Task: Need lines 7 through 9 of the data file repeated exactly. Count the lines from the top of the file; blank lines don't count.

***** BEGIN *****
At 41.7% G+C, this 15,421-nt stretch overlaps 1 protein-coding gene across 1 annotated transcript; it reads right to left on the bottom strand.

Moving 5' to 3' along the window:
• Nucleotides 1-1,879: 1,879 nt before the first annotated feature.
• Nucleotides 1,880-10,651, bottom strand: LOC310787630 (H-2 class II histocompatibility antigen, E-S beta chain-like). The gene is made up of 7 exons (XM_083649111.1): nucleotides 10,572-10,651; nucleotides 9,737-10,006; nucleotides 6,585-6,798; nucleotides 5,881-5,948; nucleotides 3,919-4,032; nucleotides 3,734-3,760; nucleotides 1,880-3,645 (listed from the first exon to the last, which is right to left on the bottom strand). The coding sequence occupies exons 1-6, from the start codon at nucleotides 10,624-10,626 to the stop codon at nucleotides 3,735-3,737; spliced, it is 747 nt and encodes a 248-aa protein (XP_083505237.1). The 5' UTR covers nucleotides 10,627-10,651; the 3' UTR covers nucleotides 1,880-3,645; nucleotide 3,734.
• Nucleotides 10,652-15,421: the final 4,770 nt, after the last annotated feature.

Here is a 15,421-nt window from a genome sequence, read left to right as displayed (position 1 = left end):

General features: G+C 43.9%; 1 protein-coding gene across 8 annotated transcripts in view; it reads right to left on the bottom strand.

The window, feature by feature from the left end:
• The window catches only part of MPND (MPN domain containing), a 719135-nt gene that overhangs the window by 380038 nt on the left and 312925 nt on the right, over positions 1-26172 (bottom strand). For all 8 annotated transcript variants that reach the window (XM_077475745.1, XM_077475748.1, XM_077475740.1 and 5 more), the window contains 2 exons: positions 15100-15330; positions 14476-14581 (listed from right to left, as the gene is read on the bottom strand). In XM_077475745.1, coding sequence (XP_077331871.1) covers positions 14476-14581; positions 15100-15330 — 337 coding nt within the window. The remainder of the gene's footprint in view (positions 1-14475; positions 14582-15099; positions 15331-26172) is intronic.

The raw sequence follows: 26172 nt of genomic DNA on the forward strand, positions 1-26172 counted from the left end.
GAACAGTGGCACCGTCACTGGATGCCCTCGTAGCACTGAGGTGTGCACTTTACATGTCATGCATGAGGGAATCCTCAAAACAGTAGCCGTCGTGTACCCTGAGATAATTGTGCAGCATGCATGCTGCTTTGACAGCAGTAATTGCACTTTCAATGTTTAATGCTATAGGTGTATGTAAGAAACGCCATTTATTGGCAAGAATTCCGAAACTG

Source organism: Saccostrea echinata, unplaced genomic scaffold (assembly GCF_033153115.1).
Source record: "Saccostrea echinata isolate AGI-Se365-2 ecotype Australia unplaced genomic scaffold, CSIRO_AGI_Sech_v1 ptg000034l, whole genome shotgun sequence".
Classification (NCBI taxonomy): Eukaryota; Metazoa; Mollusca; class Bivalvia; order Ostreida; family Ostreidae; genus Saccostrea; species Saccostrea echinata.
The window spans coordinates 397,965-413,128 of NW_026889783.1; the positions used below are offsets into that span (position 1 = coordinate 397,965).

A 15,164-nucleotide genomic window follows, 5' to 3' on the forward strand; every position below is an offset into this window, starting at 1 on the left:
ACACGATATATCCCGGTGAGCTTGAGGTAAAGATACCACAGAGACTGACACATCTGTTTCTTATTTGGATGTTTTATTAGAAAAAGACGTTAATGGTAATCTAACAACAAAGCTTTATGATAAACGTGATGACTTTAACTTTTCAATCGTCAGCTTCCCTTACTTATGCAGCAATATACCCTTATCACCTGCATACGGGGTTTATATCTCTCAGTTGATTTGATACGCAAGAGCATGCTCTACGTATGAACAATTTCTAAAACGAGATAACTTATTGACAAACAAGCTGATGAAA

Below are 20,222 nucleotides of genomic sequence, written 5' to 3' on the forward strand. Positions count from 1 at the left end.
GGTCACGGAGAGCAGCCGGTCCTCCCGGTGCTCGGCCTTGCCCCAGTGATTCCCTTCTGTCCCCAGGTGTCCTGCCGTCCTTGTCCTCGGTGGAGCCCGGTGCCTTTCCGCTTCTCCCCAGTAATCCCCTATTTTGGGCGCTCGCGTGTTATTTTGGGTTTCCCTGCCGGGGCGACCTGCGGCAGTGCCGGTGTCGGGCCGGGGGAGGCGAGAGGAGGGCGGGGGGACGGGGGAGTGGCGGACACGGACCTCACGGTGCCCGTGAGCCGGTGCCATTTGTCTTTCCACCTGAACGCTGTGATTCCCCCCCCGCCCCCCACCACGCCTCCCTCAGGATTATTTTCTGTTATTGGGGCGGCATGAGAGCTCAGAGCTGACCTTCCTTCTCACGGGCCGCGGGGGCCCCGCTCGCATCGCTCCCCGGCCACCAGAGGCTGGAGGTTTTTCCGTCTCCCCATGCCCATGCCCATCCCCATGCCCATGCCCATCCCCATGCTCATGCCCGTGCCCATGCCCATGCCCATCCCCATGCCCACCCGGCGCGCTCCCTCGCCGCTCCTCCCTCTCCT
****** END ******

General features: G+C 43.9%; 1 protein-coding gene across 8 annotated transcripts in view; it reads right to left on the bottom strand.

The window, feature by feature from the left end:
• The window catches only part of MPND (MPN domain containing), a 719135-nt gene that overhangs the window by 380038 nt on the left and 312925 nt on the right, over positions 1-26172 (bottom strand). For all 8 annotated transcript variants that reach the window (XM_077475745.1, XM_077475748.1, XM_077475740.1 and 5 more), the window contains 2 exons: positions 15100-15330; positions 14476-14581 (listed from right to left, as the gene is read on the bottom strand). In XM_077475745.1, coding sequence (XP_077331871.1) covers positions 14476-14581; positions 15100-15330 — 337 coding nt within the window. The remainder of the gene's footprint in view (positions 1-14475; positions 14582-15099; positions 15331-26172) is intronic.